I wanted to see if I could turn a 600mm telephoto lens into a makeshift macro lens. Did I manage to get any decent macro photos out of it? You tell me.
I love macro photography, and I find great pleasure in doing it without the need to purchase a macro lens. There's something about camera hacks that I just adore: being able to make your own DIY setup and still get amazing photographs really appeals to me. Usually, it's because I get to save money and acquire great shots at the same time. But in this case, I just wanted to see what would happen if I took a $12,000 AF-S NIKKOR 600mm f/4E FL ED VR lens and stacked it with 68mm of extension tubes for macro photographs.
Did I fail? Did I succeed? You be the judge.
The standard minimum focusing distance of the AF-S NIKKOR 600mm f/4E FL ED VR is 4.4 meters, which, for macro photography, is useless. You want to get as close as possible for the given focal length in order to capture details you wouldn't normally see with the naked eye. That's why macro lenses focus close to the lens.
My 600mm Macro Setup
When I say I turned the 600mm lens into a macro, I'm being a little hyperbolic. What I actually did was place extension tubes between the camera and the lens. Extension tubes are essentially just rings that have no glass in the middle and are designed to set the lens farther away from the image sensor, thereby forcing the point of focus to converge nearer the end of the lens.
I Had Some Issues
With lenses of this size and weight, you mount the camera to the lens, and not the other way around. Another practical step you take is to hold the setup via the lens tripod collar when carrying it around to avoid putting stress on the lens mount and risk breaking it. However, because I used all three of my Opteka AF extension tubes, I was adding three other possible places for lost connections. It may be for this reason or perhaps the fact that I was using $70 extension tubes on a $12,000 telephoto lens, but I noticed the lens wasn't happy on this setup. There was intermittent shuddering, which I think may have been a communication issue between the VR in the lens and the camera body; either way, it was still useable, but it didn't fill me with confidence while experimenting.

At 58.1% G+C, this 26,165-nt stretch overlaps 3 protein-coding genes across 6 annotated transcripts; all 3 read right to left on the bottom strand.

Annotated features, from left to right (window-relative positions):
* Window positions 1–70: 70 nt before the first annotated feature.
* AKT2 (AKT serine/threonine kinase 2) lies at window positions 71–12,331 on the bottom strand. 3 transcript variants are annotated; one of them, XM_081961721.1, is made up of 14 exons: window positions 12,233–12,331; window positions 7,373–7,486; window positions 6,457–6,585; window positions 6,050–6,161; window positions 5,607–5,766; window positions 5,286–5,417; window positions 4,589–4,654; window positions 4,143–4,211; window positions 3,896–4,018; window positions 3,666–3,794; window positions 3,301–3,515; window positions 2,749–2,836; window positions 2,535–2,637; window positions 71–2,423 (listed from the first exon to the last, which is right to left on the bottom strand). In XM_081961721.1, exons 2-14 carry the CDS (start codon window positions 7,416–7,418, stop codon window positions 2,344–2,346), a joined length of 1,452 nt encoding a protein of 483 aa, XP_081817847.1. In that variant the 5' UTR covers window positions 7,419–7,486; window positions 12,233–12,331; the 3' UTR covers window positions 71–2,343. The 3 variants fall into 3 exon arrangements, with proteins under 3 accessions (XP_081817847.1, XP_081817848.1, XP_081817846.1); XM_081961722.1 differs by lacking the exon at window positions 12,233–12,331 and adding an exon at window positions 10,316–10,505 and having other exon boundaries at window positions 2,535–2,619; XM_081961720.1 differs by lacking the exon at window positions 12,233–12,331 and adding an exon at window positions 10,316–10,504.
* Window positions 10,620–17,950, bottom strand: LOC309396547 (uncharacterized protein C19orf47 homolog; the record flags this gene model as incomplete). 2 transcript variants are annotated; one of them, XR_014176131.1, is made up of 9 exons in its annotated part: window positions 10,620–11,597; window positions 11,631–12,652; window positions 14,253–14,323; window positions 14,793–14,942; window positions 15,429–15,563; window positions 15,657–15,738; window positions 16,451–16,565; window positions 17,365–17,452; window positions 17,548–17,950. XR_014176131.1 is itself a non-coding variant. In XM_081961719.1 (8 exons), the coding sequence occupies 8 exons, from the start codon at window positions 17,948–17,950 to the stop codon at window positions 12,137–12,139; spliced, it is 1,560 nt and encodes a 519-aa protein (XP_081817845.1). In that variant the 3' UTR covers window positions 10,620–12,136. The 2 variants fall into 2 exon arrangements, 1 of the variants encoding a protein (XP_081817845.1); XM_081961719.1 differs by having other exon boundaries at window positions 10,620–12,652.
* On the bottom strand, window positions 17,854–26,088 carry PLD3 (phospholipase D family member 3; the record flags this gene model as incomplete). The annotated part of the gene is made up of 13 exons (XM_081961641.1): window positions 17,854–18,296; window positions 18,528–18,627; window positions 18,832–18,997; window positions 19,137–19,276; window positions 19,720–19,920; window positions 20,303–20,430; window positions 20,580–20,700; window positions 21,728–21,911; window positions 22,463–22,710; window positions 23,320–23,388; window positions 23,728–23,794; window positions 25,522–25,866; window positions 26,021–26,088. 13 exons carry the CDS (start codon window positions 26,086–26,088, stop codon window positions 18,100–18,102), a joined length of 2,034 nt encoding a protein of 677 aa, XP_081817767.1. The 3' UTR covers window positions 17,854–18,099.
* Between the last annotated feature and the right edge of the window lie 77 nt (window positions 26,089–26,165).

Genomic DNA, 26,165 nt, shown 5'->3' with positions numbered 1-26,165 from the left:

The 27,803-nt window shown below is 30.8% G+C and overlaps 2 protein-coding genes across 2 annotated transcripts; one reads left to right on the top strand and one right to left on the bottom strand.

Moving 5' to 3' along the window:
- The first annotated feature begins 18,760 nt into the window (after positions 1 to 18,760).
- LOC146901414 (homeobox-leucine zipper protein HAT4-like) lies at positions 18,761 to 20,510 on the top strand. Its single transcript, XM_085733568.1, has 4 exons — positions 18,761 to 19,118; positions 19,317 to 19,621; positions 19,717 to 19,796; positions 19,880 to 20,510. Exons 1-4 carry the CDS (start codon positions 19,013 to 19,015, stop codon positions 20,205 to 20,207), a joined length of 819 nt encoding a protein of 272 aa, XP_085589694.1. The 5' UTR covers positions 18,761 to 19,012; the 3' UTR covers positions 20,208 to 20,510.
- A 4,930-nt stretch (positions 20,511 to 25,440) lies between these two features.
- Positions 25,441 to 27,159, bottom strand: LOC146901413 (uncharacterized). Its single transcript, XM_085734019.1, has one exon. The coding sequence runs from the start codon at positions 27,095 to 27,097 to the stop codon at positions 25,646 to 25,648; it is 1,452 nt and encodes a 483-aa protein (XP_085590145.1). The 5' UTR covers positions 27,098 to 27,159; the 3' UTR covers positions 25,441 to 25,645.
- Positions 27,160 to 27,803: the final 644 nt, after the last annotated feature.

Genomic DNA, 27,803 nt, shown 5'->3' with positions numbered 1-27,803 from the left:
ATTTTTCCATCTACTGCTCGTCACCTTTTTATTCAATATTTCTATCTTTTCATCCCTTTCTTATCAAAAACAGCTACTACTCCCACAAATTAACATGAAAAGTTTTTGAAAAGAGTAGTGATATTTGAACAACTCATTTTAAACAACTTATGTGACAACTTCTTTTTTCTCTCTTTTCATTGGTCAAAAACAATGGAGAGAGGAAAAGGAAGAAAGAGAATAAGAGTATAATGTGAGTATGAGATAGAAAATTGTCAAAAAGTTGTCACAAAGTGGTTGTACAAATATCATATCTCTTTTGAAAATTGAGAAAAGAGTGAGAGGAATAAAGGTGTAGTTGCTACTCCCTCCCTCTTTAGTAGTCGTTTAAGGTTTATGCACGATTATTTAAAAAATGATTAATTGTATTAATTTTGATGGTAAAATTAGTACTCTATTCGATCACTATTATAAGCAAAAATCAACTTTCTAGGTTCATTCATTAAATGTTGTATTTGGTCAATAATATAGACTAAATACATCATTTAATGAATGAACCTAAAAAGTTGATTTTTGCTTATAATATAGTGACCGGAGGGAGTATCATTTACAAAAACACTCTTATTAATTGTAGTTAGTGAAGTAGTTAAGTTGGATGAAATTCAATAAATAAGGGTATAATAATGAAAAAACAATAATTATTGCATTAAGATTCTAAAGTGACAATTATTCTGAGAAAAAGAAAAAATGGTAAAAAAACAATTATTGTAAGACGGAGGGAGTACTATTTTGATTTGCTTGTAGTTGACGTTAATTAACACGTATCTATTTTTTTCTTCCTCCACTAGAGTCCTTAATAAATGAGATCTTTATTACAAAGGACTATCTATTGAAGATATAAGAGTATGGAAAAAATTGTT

It's Way Too Heavy
This beast weighs nearly 4 kg, and holding it up without a tripod is something that even bodybuilder Terry Crews would struggle with. It's not just the weight but the length of it that'll burn your delts and biceps, as it's 432 mm (17") long. Luckily, it has four stops of vibration reduction (image stabilization to you and me), so it'll hold the picture rock-steady when you need it, but even so, I wouldn't recommend this for following butterflies around the garden unless you want to be a weightlifter.
Focus Was Incredibly Precise
Working Distance Was Ace
Images Were Tack-Sharp
Would I Use It Again?
I managed to capture some nice close-up shots, despite perhaps not being exactly a genuine 1:1 reproduction ratio macro, and it was all pretty instant and simple. It's obviously not something anyone would ever seriously entertain because it's so expensive and heavy, but it's important to experiment and try new things out.